• Question 6

Here is Zach's prediction again:

 

"I expect that the paperclip, the pencil sharpener and the spoon will light the bulb but that the pencil, the ruler and the pad of paper will not."

 

In his results, he found that the paperclip, pencil sharpener and spoon (all made of metal) made the bulb glow brightly.

 

When he connected the plastic ruler and pad of paper, the bulb didn't light up.

 

The pencil he used looked like this:

 

double-ended pencil

 

When he connected it, Zach found that the bulb glowed dimly.

 

How should Zach reflect these findings in his report? 

Fill in the gaps in this sentence.

CORRECT ANSWER
EDDIE SAYS
This was not a result that Zach was expecting - the pencil (or, the pencil lead) conducted electricity. That meant that Zach had to re-visit his prediction and compare his expectations with his actual data. Therefore, he has to state that his prediction was wrong and identify that when he connected the pencil into the circuit, the bulb glowed.
  • Question 7

What is the name of the substance inside the pencil which is causing this unexpected result in Zach's experiment?

 

 

Pencil

CORRECT ANSWER
Graphite
EDDIE SAYS
Graphite is a type of carbon. Coal, charcoal and diamond are all made of different sorts of carbon. Weirdly, although carbon is not a metal, it's graphite form can conduct electricity. In fact, excitingly scientists at the moment have discovered a special sort, called graphene, which seems to have amazing conducting abilities - the world awaits the results with excitement!
  • Question 8

Zach's original experiment was to find out how well different materials are at conducting electricity. 

 

His results showed him that some materials don't conduct electricity at all, some conduct a little and some conduct it well.

 

Match each of the objects he tested with how well they conduct electricity.

CORRECT ANSWER
 Good ConductorPoor ConductorNon-Conductor/Insulator
Metal paperclip
Sharpened pencil
Paper pad
Metal spoon
Plastic ruler
Metal pencil sharpener
EDDIE SAYS
So, how did you get on? Metals are good conductors, so the spoon, pencil sharpener and paperclip all score well in the conductor stakes as they're made of metal. On the other hand, non-metals are generally insulators so, not surprisingly, the pad of paper and the plastic ruler don't light any bulbs. Finally, we've discovered that the non-metal graphite does, surprisingly, conduct electricity (even if it's not as good at it as metals are), so Zach's sharpened pencil turned out to be a conductor. Phew, that was a challenge!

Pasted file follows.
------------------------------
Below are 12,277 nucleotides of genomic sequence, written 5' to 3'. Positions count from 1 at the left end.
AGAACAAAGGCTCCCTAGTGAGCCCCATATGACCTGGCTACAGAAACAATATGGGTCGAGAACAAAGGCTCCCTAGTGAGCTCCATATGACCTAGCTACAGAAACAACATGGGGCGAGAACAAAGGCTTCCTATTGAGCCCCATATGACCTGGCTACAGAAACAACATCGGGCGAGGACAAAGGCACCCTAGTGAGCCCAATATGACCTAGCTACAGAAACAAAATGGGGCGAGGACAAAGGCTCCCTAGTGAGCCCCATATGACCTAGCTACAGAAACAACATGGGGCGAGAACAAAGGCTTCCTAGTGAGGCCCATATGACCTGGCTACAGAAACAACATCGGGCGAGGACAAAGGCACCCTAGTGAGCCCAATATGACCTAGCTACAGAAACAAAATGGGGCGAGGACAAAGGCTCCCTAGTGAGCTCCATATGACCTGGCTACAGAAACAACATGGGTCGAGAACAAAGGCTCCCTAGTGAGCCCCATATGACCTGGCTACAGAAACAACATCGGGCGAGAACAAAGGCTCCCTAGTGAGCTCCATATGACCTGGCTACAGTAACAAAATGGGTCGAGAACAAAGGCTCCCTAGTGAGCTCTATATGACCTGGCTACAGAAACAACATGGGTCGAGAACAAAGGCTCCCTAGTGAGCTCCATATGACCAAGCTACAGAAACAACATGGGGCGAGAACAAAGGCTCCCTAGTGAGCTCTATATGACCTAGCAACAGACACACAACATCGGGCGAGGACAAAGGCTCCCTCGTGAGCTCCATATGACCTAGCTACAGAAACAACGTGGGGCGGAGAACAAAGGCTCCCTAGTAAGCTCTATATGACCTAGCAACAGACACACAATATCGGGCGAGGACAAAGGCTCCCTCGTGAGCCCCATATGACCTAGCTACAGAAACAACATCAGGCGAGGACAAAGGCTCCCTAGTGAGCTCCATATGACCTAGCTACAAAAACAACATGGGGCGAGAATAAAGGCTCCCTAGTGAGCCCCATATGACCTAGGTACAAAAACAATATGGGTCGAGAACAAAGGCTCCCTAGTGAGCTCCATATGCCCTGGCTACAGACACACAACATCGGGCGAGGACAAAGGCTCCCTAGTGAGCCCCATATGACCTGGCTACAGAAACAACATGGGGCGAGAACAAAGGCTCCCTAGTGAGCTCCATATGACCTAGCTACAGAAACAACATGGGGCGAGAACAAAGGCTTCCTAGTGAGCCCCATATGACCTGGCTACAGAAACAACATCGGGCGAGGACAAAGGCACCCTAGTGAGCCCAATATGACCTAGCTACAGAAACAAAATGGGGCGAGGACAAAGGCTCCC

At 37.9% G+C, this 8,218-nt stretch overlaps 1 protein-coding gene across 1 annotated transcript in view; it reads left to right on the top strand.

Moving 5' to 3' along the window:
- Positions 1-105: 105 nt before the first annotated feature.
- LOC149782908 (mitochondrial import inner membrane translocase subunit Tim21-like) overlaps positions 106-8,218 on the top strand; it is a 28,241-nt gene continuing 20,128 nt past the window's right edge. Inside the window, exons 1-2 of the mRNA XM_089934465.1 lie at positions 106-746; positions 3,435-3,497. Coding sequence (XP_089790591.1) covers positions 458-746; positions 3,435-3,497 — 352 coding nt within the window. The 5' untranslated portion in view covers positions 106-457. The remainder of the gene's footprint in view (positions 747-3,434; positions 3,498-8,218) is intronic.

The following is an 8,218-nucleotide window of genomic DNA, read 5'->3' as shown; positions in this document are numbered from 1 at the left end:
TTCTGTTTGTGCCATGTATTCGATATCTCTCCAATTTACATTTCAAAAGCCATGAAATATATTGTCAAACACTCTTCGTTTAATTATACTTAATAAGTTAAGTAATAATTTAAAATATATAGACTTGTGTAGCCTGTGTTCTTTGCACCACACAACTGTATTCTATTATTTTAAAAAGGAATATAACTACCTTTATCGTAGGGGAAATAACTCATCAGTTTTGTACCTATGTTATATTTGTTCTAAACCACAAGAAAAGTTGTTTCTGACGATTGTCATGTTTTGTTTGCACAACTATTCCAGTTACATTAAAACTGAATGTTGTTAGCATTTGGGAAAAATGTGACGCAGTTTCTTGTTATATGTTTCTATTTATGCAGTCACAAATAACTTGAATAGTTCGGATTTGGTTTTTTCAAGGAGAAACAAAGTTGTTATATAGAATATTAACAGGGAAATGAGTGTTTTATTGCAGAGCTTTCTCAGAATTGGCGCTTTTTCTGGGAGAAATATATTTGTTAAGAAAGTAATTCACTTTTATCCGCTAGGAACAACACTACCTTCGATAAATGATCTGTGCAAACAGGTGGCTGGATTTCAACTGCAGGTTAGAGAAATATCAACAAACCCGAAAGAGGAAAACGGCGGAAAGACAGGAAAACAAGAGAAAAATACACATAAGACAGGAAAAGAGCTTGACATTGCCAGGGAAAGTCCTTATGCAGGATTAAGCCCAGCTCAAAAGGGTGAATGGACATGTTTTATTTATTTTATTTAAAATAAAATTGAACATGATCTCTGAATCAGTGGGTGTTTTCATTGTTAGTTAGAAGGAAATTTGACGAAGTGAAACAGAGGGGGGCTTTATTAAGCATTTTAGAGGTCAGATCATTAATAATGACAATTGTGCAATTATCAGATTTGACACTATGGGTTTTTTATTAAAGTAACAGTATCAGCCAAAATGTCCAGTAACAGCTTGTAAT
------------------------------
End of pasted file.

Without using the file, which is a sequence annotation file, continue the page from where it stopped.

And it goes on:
• Question 9

In his report, Zach suggested that using the brightness of a bulb to measure how well an object conducts electricity is not a very reliable method for deciding how good a conductor it is.

 

What factors do you think caused Zach to re-think his method for measuring how good a conductor an object is? 

CORRECT ANSWER
It's difficult to measure how brightly a bulb is lit up.
A bulb may allow electric current through without lighting up.
EDDIE SAYS
Zach's right - using the brightness of a bulb to decide how good a conductor something is what's called a subjective decision - that means that you have to decide 'how' bright it is, rather than have something definite to measure. So, deciding on brightness is tough and indeed, current may flow through the filament of a standard bulb without making it glow noticeably. That means that a light bulb is not simply 'on' or 'off' and yes, they're fragile, but that does not impact Zach's experiment.
  • Question 10

Zach decided that a better way to measure how well different materials are at conducting electricity would be to use some sort of "current-measuring meter" (that's what he wrote in his report).

 

Can you help him out with the name of a device that will do the job?

CORRECT ANSWER
Ammeter
EDDIE SAYS
An ammeter is a device that measures electric current. That's measured in a unit called amps, so it's really an amp-meter. You can either get a digital ammeter (with a read-out of the current in numbers) or an analogue ammeter (with a scale measured by a needle that moves to show what the current is). Great work, you've completed another activity! How about attempting another one so you feel super confident?